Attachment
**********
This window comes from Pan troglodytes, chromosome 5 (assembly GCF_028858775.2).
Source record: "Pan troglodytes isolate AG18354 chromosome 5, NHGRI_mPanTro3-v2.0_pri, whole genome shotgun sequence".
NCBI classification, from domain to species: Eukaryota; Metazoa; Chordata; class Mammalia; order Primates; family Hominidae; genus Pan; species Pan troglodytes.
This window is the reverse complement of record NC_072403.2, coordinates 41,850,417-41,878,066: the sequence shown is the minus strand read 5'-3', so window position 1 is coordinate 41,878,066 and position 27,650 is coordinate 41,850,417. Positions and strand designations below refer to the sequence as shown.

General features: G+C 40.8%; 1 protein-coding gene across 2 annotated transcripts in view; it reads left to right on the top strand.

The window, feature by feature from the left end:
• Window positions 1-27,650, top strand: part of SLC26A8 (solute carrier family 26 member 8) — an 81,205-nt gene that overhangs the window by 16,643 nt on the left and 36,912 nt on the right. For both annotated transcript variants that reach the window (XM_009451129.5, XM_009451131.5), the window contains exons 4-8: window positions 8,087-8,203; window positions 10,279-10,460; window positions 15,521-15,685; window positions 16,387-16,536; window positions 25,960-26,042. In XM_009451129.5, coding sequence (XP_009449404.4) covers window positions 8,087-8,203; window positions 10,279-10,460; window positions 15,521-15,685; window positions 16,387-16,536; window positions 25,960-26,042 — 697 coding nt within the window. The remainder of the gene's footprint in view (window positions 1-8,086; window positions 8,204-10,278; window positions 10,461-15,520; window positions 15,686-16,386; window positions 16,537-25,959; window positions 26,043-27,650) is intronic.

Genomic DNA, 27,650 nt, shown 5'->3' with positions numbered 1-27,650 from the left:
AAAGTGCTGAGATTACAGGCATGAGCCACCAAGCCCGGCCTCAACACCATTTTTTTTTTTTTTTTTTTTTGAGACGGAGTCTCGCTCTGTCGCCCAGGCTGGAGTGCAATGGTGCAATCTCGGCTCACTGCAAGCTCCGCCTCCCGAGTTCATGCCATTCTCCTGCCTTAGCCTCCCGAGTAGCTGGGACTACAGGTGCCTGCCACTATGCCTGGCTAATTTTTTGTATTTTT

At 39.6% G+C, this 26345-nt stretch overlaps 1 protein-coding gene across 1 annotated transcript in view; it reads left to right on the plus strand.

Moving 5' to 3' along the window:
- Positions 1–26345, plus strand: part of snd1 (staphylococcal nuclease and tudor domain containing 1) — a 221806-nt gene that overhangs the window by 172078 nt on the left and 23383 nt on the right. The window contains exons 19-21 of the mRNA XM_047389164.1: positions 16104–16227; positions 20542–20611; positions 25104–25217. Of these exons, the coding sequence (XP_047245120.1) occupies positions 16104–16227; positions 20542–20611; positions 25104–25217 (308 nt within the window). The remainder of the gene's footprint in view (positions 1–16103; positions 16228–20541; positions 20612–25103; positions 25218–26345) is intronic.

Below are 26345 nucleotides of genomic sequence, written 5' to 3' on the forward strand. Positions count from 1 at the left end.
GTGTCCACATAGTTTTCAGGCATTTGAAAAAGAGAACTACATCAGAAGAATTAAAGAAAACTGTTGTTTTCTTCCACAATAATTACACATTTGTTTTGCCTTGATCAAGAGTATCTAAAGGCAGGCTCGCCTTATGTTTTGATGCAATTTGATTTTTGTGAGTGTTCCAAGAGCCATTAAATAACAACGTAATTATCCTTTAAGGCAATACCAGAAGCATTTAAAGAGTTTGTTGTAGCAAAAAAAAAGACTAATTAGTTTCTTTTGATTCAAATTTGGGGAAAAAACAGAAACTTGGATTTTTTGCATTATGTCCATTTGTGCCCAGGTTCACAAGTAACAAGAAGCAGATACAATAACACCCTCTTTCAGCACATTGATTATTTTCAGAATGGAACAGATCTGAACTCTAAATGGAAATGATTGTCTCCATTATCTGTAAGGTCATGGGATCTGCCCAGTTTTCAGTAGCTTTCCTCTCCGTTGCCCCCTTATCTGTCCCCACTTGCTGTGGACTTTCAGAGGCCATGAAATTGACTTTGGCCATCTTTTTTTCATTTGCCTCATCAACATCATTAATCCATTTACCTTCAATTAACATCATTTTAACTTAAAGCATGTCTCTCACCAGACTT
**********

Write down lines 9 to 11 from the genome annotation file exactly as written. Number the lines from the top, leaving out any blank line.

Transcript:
AAAGTGCTGAGATTACAGGCATGAGCCACCAAGCCCGGCCTCAACACCATTTTTTTTTTTTTTTTTTTTTGAGACGGAGTCTCGCTCTGTCGCCCAGGCTGGAGTGCAATGGTGCAATCTCGGCTCACTGCAAGCTCCGCCTCCCGAGTTCATGCCATTCTCCTGCCTTAGCCTCCCGAGTAGCTGGGACTACAGGTGCCTGCCACTATGCCTGGCTAATTTTTTGTATTTTT

At 39.6% G+C, this 26345-nt stretch overlaps 1 protein-coding gene across 1 annotated transcript in view; it reads left to right on the plus strand.

Moving 5' to 3' along the window: